The profile here, has real Riesling core, and while retaining some of the bitter citrus, green melon and unripe (green) apple of the 2017 adds a whole new level of complexity and dimension with layers of kiwi, peach, tropical fruits (passionfruit/papaya) and key lime fruit along with wet stone, chalk and racy herbs. I look forward to following this 2018 Alluvial Fan Dry Riesling over the next 6 months to a year in bottle too see how it develops, but I love the way it tastes now, it will be a fun food wine, especially with spicy shrimp dishes, sushi as well as cheeses and cured meats.

Joyce who is more known for his line of Monterey County Pinot Noir(s) as well as his Tondre Grapefield Syrah and Carmel Valley estate grown Bordeaux varietals (Cabernet Sauvignon and Petrus Clone Merlot) has a good touch with his whites, you should not miss his Old Vine Chenin Blanc, his Escolle Vineyard Santa Lucia Highlands Chardonnay, the mentioned Albarino and this Dry Riesling, they are all tasty efforts that are real quality wines that deliver much more than is expected, especially these 2018’s, which is one of the best vintages locally (Monterey and Central Coast) I’ve ever seen. This 2018 is available by request now and will be publicly released on March 24, 2019, don’t miss it.
($24 Est.) 90 Points, grapelive

Grapelive: Wine of the Day March 14, 2019

2017 Domaine de L’Ecu, Muse, Rosé of Cabernet Sauvignon, Vin de France, Loire Valley, France -photo grapelive

2017 Domaine de L’Ecu, Muse, Rosé of Cabernet Sauvignon, Vin de France, Loire Valley, France.
Fred Niger’s Domaine de L’Ecu, one of Muscadet’s top estates, Rosé “Muse” is a unique Loire pink made from all organic Cabernet Sauvignon that is 50% Saignee and 50% direct whole cluster pressed and aged in tank, making for a crisply dry Rosé, but with a more ripe profile and complexity of flavors from this cool Atlantic influenced terroir. While L’Ecu crafts traditional Melon de Bourgogne Muscadet’s, Niger is a committed Natural Wine producer, as his importer puts it, most notably, he pushes the envelope beyond traditional Muscadet and Melon de Bourgogne with his stunning non AOC line of VDF wines, impressive not in the least because they have no added sulfur and yet ring with a purity, vibrancy and clarity that defies what one thinks is possible with natural wines.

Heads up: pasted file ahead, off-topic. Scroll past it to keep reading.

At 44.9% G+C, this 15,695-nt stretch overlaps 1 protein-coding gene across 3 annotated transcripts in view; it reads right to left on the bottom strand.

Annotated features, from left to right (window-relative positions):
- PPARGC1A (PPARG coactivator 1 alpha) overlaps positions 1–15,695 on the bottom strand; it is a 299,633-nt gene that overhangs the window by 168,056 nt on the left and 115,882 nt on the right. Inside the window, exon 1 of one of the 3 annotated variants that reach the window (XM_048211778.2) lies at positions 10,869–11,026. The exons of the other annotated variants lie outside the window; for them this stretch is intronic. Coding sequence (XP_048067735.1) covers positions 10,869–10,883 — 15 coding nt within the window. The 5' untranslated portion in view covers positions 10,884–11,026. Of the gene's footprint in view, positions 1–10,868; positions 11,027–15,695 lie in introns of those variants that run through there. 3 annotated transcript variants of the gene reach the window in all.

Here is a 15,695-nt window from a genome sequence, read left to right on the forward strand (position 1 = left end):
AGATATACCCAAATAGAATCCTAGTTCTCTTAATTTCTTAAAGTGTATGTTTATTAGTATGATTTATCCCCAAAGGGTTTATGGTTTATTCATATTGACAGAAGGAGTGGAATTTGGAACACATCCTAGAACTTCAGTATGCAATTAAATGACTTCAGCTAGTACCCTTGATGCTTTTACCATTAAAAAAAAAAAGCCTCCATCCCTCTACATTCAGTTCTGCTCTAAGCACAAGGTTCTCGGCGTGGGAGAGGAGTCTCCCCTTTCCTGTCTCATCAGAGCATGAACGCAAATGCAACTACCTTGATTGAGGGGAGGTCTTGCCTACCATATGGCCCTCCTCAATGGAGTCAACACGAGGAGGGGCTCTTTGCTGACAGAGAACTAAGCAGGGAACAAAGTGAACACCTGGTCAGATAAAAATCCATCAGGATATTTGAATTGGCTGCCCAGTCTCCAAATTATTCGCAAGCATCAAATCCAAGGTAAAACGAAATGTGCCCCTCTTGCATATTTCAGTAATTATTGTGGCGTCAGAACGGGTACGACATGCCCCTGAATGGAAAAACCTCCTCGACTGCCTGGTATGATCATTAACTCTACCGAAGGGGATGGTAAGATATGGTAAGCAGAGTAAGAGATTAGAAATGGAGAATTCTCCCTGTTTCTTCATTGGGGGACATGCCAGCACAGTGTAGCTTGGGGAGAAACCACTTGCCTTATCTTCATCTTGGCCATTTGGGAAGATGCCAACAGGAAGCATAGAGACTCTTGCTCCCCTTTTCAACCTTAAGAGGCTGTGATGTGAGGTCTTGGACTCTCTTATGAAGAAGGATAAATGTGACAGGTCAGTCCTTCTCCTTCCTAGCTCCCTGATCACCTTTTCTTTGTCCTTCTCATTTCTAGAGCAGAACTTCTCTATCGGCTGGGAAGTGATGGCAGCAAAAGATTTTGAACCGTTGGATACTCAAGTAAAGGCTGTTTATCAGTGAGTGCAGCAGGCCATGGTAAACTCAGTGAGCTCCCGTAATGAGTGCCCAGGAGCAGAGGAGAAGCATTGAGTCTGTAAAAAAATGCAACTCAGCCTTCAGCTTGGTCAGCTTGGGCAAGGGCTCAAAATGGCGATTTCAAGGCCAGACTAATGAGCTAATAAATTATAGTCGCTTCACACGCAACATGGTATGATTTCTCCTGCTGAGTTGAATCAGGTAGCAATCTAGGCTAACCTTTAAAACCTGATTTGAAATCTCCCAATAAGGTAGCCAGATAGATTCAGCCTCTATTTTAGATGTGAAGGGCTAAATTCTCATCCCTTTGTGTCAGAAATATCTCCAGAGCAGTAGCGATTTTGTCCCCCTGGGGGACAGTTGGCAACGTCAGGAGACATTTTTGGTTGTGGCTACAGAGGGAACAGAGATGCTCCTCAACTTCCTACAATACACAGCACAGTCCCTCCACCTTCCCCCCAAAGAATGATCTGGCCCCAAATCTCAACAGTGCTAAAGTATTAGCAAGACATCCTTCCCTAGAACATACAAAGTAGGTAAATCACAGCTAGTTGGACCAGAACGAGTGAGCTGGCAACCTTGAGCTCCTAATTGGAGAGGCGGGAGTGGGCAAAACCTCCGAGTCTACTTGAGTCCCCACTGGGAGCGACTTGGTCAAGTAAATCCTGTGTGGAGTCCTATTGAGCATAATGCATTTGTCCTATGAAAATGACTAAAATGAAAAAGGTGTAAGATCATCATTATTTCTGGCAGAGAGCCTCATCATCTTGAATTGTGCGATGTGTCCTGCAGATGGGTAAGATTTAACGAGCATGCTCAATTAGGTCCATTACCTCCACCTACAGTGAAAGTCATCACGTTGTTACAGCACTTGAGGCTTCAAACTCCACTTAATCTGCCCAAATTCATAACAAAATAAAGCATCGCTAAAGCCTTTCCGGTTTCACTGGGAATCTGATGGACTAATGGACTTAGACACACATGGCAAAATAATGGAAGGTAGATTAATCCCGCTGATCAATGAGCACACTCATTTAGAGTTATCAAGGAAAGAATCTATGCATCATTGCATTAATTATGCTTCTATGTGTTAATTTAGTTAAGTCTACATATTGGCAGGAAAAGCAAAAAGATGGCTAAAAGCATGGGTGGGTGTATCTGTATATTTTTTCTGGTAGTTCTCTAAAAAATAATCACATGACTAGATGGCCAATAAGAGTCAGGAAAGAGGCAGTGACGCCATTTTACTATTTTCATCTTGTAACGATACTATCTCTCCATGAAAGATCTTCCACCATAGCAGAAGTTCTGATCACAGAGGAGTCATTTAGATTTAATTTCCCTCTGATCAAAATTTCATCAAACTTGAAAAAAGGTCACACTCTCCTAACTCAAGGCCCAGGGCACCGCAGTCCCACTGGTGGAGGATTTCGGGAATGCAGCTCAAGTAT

The Domaine de L’Ecu estate, certified biodynamic by Demeter in 1998, is one of France’s most innovative wineries and Fred Niger, who trained with the estate long time and pioneering previous owner, Guy Bossard, who made single terroir wines based on soil types and who like Nicholas Joly took his partnership with nature very seriously and spiritually, with Fred continuing it after taking over in 2012, produces Muscadets that have remarkable depth, precision, as well as ageability.
Beyond Muscadet, Niger makes a wide range of thrilling stuff including amphora raised Cabernet Franc, Pinot Noir, Melon & Gamay and other things, as well as a fine sparkler, a rare Folle Blanche and of course this fun Rosé.

The 2017 Muse Rosé is dusty dry and eye poppingly zippy, but has lots of flavor with ripe details and tangy intensity showing vibrant sour cherries, watermelon, strawberry and grapefruit like citrusy notes adding mineral, wet stone, saline and herbal essences. The nose opens up and gives hints of rosewater and orange marmalade and the finish here is briskly tart and refreshing, allowing this Rosé to go with a lot of food options and it should age well too, it imagine. This is one of my favorite L’Ecu wines not a traditional white along with their amazing and beautiful whole cluster, amphora raised Pinot Noir “Ange” which is absolutely outrageous and maybe my favorite “Natural Wine” to date!
($19.50 Est.) 90 Points, grapelive

Grapelive: Wine of the Day March 13, 2019

2016 Weingut Willi Schaefer, Riesling Kabinett, Graacher Himmelreich, Mosel Germany -photo grapelive

2016 Weingut Willi Schaefer, Riesling Kabinett, Graacher Himmelreich, Mosel Germany.
After a wet and cold spring and early summer 2016 turned out to be a kind of a miracle vintage in most of Germany, and Schaefer’s Graacher Himmelreich Kabinett is a gorgeous wine that truly captures that miracle in the bottle! This beautifully balanced and traditional off dry Mosel Riesling delivers a classic performance in the glass with bright fruit detail, smoky/flinty/stony notes and a perfect play between the sugar and acidity. While I love the drier styles now available from the Mosel, like Carl Loewen’s recent vintages, Grunhaus, Knebel and the Loosen GG’s it is impossible not to love the traditionalists like Selbach-Oster, Markus Molitor, J.J. Prum and these awesome Willi Schaefer offerings.